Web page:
The disruptions have led to assembly delays for several dozen jets slated for the second half of the year. Industry sources indicate that airlines might face further postponements in deliveries, which are already averaging 1.5 months behind schedule. Despite these challenges, Airbus maintains its target of delivering 800 airplanes in 2024, as reiterated in its last quarterly report.

Production Goals and Industry Impact

Ambitious Production Targets

Airbus plans to significantly boost its aircraft production, aiming to manufacture up to 75 narrowbody planes per month by 2026. However, the current delays are eating into the buffer time needed to meet these medium-term goals. Monthly internal meetings at Airbus are crucial for aligning industrial production with long-term demand, with parts typically ordered over a year in advance.

Supplier Strain and Forecast Adjustments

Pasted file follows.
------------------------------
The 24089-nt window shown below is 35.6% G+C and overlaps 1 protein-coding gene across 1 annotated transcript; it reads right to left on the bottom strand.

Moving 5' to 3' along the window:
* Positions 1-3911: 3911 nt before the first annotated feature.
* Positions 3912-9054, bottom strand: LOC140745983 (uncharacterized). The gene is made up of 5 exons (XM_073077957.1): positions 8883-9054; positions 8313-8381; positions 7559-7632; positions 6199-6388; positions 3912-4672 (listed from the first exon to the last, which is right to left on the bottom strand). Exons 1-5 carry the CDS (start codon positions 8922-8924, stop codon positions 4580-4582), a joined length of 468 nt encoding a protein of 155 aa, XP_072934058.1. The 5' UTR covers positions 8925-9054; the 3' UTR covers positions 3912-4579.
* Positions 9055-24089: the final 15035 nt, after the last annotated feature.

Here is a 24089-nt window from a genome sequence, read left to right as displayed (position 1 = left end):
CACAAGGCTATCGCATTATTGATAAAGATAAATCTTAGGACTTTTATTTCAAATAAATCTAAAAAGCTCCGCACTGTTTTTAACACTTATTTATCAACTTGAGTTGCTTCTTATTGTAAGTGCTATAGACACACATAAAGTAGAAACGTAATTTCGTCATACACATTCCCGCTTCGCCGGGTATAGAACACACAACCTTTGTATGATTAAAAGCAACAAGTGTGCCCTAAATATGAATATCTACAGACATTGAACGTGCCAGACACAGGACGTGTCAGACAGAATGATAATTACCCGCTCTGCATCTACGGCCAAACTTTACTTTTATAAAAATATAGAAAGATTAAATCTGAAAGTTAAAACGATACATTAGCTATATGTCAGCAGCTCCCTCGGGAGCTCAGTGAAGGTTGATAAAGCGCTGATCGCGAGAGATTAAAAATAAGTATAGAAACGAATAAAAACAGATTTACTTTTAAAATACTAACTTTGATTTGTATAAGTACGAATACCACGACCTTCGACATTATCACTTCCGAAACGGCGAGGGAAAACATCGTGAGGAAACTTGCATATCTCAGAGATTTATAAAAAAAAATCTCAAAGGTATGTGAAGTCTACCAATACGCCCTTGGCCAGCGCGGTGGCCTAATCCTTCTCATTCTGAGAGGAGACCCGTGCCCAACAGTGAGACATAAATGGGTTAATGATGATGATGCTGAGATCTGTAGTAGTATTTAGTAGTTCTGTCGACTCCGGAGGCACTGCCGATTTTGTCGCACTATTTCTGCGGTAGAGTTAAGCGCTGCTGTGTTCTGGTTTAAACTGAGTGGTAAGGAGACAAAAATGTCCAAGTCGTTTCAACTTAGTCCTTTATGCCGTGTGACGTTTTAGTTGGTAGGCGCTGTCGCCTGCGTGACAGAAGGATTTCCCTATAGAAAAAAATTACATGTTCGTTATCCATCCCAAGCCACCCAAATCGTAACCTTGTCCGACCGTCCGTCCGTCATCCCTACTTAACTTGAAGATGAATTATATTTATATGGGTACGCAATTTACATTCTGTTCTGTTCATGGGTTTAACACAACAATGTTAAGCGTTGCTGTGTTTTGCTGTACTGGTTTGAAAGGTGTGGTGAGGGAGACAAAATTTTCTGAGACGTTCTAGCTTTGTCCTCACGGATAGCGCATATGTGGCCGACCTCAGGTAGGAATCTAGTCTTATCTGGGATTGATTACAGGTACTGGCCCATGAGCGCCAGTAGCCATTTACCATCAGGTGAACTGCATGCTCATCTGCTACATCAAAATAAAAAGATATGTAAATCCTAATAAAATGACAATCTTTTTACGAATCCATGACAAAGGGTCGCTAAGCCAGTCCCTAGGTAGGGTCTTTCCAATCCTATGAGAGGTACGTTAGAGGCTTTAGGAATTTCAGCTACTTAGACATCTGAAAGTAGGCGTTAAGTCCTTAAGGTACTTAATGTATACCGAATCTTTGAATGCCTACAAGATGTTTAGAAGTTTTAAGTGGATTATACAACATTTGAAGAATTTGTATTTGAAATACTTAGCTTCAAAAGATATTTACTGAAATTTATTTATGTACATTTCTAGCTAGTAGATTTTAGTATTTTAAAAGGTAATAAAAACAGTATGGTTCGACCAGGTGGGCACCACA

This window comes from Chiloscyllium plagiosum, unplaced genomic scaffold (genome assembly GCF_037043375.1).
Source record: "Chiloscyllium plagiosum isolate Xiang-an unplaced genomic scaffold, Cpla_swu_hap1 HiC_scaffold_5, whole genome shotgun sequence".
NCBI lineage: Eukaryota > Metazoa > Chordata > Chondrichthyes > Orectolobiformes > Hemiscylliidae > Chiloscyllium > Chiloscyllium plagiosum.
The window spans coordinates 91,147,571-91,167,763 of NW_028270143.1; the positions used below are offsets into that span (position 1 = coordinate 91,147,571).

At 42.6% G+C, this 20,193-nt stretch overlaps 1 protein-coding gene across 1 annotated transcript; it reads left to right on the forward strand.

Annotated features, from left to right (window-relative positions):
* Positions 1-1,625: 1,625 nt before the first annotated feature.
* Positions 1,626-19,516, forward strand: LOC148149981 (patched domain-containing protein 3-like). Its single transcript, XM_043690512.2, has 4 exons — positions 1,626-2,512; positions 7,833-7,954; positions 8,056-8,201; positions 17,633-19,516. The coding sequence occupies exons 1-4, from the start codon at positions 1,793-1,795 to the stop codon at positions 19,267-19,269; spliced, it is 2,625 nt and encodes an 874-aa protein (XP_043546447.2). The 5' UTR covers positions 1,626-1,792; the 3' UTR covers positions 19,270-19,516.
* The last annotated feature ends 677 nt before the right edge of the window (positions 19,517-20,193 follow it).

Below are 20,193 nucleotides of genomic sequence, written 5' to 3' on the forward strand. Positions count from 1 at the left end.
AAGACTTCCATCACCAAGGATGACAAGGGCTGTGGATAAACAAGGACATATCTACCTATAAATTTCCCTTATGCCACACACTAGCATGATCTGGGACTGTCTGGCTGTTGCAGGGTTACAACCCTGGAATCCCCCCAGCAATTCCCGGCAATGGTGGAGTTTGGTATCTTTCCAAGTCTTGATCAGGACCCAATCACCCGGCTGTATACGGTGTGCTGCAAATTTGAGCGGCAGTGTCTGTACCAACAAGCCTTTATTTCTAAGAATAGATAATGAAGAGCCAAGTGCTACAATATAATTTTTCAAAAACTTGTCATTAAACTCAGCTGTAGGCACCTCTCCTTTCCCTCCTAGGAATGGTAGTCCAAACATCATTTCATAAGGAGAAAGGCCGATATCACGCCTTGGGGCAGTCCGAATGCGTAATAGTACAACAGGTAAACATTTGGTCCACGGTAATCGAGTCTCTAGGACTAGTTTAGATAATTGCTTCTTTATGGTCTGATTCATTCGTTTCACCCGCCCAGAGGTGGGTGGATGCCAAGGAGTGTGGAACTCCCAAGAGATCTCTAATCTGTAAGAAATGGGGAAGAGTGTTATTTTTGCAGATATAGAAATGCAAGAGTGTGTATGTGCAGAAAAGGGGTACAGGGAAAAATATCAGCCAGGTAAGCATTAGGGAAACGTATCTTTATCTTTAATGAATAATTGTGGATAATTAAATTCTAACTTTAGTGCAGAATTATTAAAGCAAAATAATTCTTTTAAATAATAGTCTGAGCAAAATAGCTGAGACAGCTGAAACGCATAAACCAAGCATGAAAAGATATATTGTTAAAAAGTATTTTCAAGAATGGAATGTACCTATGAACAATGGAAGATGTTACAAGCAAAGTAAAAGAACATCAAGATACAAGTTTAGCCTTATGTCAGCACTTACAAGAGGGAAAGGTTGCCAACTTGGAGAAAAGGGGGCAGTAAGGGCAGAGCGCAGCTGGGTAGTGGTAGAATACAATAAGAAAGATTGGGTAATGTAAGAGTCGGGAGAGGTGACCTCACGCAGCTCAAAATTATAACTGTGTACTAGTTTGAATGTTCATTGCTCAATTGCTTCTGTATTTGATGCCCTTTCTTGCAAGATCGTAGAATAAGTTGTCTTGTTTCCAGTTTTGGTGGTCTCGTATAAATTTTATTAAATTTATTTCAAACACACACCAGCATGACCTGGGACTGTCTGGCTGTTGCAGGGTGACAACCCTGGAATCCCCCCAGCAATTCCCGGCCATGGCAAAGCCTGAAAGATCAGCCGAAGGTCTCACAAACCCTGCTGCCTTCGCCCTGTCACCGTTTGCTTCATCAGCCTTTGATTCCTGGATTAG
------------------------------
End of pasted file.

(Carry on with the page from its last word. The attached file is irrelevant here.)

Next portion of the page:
Suppliers are feeling the strain, with regular deferrals of monthly requests, known as "call-offs." This pattern indicates further delays in bringing aircraft to the assembly lines. The issue of plane shortages is expected to be a major talking point at the upcoming International Air Transport Association summit in Dubai, reflecting growing concerns among airline leaders.

Positive Developments Amidst Challenges

A321XLR Certification Progress

Amidst the mounting production challenges, Airbus is optimistic about achieving a significant milestone: the certification of its A321XLR passenger jet. Industry sources suggest that the European Union Aviation Safety Agency (EASA) is likely to certify the aircraft by summer, potentially in time for the Farnborough Airshow in July. This development could bolster Airbus's market position and provide a much-needed positive note in an otherwise challenging period.